Chinese Ambassador to South Korea Xing Haiming held an emergency press conference early this month when a possible restriction on Chinese entry into South Korea emerged, and expressed concern about restrictions on Chinese.
At the time, he hinted that any restriction on entry should be based recommendations from the World Health Organization (WHO), and that restrictions on travel to China were unnecessary.
However, Chinese provincial authorities ignored the WHO’s recommendation as they enforced quarantine measures against Koreans.
Regarding the apparent inconsistencies in policy, Xing effectively refused to withdraw the measure, saying it was not for Koreans alone.
In addition, the Global Times, a state-run newspaper that represents the Chinese government’s position, refuted Kang’s request in an editorial on Friday, stressing that the government has no choice but to prioritize the safety of the Chinese people, saying, “This is not a diplomatic issue but a more important quarantine issue.”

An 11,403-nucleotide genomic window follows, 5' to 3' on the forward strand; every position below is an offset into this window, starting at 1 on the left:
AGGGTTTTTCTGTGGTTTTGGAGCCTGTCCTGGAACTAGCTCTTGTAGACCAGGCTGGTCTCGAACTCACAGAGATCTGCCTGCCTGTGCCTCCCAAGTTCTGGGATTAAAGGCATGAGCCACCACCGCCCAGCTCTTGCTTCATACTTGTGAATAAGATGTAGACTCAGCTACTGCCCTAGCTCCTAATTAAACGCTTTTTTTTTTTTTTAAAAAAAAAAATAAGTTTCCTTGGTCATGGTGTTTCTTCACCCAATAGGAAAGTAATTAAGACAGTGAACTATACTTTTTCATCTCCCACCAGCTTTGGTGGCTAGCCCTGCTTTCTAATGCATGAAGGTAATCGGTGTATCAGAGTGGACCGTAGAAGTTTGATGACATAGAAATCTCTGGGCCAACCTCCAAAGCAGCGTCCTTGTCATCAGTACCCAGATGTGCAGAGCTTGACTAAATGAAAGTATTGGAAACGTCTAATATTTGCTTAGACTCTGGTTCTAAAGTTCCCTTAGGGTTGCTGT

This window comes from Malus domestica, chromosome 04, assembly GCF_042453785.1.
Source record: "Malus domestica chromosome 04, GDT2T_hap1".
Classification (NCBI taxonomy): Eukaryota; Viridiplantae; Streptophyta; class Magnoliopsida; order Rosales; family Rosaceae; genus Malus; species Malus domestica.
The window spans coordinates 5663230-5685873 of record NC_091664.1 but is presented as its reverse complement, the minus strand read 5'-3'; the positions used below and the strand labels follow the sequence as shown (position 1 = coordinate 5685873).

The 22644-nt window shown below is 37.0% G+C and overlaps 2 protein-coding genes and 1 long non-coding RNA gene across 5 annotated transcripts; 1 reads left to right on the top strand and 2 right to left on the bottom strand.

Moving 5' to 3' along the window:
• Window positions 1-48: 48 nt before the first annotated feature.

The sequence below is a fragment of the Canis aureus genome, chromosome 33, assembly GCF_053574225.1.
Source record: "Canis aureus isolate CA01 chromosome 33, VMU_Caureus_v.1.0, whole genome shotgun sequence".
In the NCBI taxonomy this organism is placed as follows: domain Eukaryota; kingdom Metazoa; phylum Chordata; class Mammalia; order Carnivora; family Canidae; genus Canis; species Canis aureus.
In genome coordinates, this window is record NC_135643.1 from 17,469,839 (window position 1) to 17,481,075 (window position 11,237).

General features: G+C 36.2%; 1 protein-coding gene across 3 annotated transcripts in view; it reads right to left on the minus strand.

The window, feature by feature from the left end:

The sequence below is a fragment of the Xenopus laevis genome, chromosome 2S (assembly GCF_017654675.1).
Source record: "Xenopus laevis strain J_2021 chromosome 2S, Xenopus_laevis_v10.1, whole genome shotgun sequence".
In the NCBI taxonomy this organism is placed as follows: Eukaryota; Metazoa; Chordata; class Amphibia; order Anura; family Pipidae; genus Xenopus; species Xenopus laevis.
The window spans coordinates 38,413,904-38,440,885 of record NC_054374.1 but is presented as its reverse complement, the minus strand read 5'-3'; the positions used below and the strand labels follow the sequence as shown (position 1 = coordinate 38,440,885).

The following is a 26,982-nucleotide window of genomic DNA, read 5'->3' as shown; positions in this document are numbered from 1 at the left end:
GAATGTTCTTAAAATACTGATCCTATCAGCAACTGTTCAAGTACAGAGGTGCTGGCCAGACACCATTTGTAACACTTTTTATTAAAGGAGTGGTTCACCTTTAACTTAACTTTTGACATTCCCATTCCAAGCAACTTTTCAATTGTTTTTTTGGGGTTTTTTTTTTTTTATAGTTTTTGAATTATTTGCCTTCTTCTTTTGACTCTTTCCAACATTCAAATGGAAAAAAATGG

South Korea, which had already experienced retaliatory measures by China during the deployment of the Terminal High Altitude Area Defense (THAAD) missile defense system in South Korea, has no choice but to vent its anger.
The irony is that South Korea’s retail giant Lotte Group, which suffered the most from the THAAD crisis, sent a message of support to China in the middle of this month, saying, “Cheer up, Wuhan.”
The 123-story Lotte World Tower in eastern Seoul sent a message of support in Chinese on the outside of the building on Feb. 17, which drew a lot of attention online in China.
While the prevailing view is that South Korea’s coronavirus response system is highly advanced, complaints about the failure to supply masks, and excessive pro-China activities by the incumbent government have led to petitions for “impeachment.”
Some argue that the rapid increase in the number of confirmed people is the result of exceptionally fast testing procedures.
The New York Times said, “The aggressive monitoring of infections while keeping the city running in Daegu, which has become the epicenter of the surge in the number of confirmed people, contrasts with China, which has imposed severe restrictions on movement and assembly in Wuhan. Daegu could be a template for more democratically inclined societies as the virus spreads worldwide, testing civil liberties.”